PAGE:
Kidney biopsy

During a kidney biopsy — also called renal biopsy — your doctor removes a small piece of kidney tissue to examine under a microscope for signs of damage or disease.

Your doctor may recommend a kidney biopsy to diagnose a suspected kidney problem, determine the severity of kidney disease or monitor treatment for kidney disease. You also may need a kidney biopsy if you've had a kidney transplant that's not working properly.

Most often, a doctor performs a kidney biopsy by inserting a thin needle through the skin — a procedure known as percutaneous kidney biopsy. An imaging device helps the doctor guide the needle into the kidney to remove tissue.

Why it's done Risks How you prepare What you can expect Results

A kidney biopsy may be done to:

  • Diagnose a kidney problem that can't otherwise be identified
  • Help develop treatment plans based on the kidney's condition
  • Determine how quickly kidney disease is progressing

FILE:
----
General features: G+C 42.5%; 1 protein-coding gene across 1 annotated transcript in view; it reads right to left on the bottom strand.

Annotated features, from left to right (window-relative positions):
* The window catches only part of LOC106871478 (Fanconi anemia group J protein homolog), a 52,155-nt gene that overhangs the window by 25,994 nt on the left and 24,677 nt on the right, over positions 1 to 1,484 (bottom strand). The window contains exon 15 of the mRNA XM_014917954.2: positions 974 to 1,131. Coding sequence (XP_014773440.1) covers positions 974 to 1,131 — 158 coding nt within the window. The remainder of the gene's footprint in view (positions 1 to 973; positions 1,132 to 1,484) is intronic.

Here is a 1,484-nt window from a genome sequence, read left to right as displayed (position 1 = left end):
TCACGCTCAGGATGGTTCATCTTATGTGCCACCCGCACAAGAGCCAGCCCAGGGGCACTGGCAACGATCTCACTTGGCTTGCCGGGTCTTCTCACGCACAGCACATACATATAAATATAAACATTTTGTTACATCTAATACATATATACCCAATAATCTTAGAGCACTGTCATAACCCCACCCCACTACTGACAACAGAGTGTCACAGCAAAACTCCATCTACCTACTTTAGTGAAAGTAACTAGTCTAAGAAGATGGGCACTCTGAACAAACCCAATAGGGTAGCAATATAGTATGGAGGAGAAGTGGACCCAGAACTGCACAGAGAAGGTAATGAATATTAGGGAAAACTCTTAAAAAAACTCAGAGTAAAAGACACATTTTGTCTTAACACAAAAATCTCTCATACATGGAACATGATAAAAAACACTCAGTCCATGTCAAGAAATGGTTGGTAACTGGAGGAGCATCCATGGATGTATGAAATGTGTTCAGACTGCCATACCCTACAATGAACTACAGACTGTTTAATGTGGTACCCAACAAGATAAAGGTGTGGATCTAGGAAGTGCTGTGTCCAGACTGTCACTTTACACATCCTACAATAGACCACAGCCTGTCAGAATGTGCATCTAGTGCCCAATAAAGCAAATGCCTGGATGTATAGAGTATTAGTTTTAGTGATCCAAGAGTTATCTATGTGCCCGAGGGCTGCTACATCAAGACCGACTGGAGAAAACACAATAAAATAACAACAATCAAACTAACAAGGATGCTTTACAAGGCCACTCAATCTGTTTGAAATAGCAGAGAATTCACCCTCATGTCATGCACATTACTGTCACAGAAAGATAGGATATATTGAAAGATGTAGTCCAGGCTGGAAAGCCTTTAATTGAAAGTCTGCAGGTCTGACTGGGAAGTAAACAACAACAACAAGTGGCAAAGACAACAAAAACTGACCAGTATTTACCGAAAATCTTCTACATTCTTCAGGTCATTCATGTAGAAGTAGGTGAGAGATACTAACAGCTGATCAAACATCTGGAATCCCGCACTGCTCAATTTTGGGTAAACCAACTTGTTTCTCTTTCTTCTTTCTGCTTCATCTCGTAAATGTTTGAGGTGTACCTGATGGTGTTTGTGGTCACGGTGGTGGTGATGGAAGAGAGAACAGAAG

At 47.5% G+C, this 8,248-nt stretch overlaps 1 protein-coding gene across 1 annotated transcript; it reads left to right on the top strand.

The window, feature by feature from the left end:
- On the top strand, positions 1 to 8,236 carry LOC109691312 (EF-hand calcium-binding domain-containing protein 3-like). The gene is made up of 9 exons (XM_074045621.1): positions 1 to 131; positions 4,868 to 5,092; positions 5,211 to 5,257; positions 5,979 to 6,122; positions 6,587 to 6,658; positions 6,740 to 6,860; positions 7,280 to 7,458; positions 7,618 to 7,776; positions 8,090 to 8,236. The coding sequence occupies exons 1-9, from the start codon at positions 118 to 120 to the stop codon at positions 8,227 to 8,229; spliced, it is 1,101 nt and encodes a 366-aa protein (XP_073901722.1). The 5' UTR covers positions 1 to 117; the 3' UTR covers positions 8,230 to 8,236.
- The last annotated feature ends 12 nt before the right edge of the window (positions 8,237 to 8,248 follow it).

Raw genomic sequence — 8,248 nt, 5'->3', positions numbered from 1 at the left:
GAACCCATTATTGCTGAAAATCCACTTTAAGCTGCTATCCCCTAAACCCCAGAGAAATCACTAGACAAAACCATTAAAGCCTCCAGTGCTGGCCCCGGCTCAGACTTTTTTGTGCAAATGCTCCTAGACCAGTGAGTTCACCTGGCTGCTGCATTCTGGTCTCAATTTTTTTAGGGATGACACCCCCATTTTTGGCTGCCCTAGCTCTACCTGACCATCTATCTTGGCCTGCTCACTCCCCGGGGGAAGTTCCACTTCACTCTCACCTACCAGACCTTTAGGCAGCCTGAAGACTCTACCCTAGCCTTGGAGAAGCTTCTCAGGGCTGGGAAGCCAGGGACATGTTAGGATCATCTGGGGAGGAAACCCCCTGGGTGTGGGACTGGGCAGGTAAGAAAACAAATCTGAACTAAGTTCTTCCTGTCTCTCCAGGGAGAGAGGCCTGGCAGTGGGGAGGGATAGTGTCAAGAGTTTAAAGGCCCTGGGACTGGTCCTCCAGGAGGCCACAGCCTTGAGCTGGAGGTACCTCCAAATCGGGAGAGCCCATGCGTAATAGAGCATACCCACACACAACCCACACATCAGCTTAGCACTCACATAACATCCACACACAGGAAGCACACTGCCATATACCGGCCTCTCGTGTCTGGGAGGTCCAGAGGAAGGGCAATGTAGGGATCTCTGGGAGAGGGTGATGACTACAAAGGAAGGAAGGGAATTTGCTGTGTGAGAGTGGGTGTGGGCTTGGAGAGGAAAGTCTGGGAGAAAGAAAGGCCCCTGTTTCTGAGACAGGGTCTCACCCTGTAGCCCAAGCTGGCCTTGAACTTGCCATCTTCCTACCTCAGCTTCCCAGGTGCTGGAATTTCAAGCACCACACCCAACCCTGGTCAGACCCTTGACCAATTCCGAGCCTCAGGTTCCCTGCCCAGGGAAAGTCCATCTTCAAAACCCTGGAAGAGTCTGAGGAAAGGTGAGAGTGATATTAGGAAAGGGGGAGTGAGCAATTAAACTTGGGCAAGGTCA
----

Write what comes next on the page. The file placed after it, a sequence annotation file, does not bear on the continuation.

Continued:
• Determine the extent of damage from kidney disease or another disease
  • Evaluate how well treatment for kidney disease is working
  • Find out why a transplanted kidney isn't working properly

Your doctor may recommend a kidney biopsy based on the results of blood or urine tests that show:

  • Blood in the urine (hematuria) that's localized to the kidney
  • Protein in the urine (proteinuria) that's excessive, rising or accompanied by other signs of kidney disease
  • Problems with kidney function, leading to excessive waste products in the blood

Not everyone with these problems needs a kidney biopsy. The decision is based on your signs and symptoms, test results, and overall health.

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